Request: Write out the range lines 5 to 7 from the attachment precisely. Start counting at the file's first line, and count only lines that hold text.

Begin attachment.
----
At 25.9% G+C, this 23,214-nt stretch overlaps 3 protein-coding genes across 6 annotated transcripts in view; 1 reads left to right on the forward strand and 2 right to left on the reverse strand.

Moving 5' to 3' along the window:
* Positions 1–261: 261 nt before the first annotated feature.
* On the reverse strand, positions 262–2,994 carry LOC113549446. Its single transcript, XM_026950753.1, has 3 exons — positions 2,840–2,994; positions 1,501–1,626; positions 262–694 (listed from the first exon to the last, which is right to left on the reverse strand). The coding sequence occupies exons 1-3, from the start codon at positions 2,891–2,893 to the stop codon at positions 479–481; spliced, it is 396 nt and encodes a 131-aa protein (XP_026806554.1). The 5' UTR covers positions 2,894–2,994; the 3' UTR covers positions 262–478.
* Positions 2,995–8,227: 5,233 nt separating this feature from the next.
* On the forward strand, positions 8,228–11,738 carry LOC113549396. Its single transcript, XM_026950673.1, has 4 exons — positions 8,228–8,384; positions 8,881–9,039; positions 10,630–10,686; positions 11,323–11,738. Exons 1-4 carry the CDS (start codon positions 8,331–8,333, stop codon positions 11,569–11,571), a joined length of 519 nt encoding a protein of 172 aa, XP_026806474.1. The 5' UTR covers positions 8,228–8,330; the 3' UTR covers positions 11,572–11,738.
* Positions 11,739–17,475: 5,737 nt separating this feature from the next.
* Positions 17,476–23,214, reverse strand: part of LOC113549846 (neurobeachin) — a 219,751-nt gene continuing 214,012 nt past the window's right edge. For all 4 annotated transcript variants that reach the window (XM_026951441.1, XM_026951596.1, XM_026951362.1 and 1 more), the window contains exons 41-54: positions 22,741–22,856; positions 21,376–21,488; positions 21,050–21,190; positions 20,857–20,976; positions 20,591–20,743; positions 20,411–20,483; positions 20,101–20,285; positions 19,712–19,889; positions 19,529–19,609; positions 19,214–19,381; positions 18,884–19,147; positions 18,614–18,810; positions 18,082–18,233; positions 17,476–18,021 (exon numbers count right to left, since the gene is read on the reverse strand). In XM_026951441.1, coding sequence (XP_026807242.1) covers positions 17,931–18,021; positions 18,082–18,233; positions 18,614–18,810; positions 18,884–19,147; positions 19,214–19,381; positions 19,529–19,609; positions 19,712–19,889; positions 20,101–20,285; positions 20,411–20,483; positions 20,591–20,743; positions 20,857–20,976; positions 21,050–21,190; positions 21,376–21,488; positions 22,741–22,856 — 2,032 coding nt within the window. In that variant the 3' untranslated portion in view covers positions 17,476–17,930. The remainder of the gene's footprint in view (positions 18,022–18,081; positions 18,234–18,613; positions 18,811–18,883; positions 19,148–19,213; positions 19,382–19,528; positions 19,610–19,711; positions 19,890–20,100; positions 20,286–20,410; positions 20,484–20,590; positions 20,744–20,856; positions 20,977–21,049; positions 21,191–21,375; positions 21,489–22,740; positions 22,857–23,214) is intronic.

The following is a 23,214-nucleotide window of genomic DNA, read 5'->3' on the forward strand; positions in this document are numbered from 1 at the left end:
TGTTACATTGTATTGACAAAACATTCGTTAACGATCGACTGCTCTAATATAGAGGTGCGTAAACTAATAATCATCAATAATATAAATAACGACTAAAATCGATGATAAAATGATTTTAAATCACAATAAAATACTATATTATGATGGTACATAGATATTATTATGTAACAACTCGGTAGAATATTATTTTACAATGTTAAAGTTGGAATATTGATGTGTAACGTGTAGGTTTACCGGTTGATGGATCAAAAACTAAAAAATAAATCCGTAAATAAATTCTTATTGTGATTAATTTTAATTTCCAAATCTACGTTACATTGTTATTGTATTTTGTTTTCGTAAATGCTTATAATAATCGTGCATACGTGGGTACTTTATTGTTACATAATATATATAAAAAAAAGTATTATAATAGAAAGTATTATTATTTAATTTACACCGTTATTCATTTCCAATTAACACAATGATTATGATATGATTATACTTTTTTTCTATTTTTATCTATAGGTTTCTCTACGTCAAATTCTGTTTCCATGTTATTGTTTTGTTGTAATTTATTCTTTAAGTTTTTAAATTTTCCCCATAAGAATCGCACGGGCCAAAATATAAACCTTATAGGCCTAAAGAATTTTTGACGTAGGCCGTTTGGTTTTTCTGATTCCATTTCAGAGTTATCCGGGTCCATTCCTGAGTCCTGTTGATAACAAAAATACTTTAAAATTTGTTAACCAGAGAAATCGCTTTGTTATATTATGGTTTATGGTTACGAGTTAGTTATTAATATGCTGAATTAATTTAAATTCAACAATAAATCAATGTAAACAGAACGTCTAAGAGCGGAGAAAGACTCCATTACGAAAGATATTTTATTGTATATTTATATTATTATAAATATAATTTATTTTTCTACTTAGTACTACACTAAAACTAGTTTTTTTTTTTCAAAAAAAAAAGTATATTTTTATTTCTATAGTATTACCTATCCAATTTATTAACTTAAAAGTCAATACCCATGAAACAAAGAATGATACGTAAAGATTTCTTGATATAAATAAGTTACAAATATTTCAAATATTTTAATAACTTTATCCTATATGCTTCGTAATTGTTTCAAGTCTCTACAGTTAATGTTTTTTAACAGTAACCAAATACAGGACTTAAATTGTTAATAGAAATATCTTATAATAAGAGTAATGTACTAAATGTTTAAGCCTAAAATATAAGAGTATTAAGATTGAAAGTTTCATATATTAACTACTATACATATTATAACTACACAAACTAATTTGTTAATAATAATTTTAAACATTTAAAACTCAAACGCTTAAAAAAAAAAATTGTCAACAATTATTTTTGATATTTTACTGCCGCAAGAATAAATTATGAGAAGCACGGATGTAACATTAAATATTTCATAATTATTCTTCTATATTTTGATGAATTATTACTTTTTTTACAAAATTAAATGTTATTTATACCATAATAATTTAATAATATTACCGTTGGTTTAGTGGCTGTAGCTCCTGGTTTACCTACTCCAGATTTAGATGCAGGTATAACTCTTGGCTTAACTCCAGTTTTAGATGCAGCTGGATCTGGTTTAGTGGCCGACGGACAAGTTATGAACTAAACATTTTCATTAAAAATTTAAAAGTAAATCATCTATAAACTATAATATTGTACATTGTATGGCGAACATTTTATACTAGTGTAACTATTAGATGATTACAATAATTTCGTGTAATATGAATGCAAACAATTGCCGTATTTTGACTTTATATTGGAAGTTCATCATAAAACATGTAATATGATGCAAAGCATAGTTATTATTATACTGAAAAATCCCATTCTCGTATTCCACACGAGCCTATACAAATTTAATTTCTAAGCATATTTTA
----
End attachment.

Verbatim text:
* Positions 2,995–8,227: 5,233 nt separating this feature from the next.
* On the forward strand, positions 8,228–11,738 carry LOC113549396. Its single transcript, XM_026950673.1, has 4 exons — positions 8,228–8,384; positions 8,881–9,039; positions 10,630–10,686; positions 11,323–11,738. Exons 1-4 carry the CDS (start codon positions 8,331–8,333, stop codon positions 11,569–11,571), a joined length of 519 nt encoding a protein of 172 aa, XP_026806474.1. The 5' UTR covers positions 8,228–8,330; the 3' UTR covers positions 11,572–11,738.
* Positions 11,739–17,475: 5,737 nt separating this feature from the next.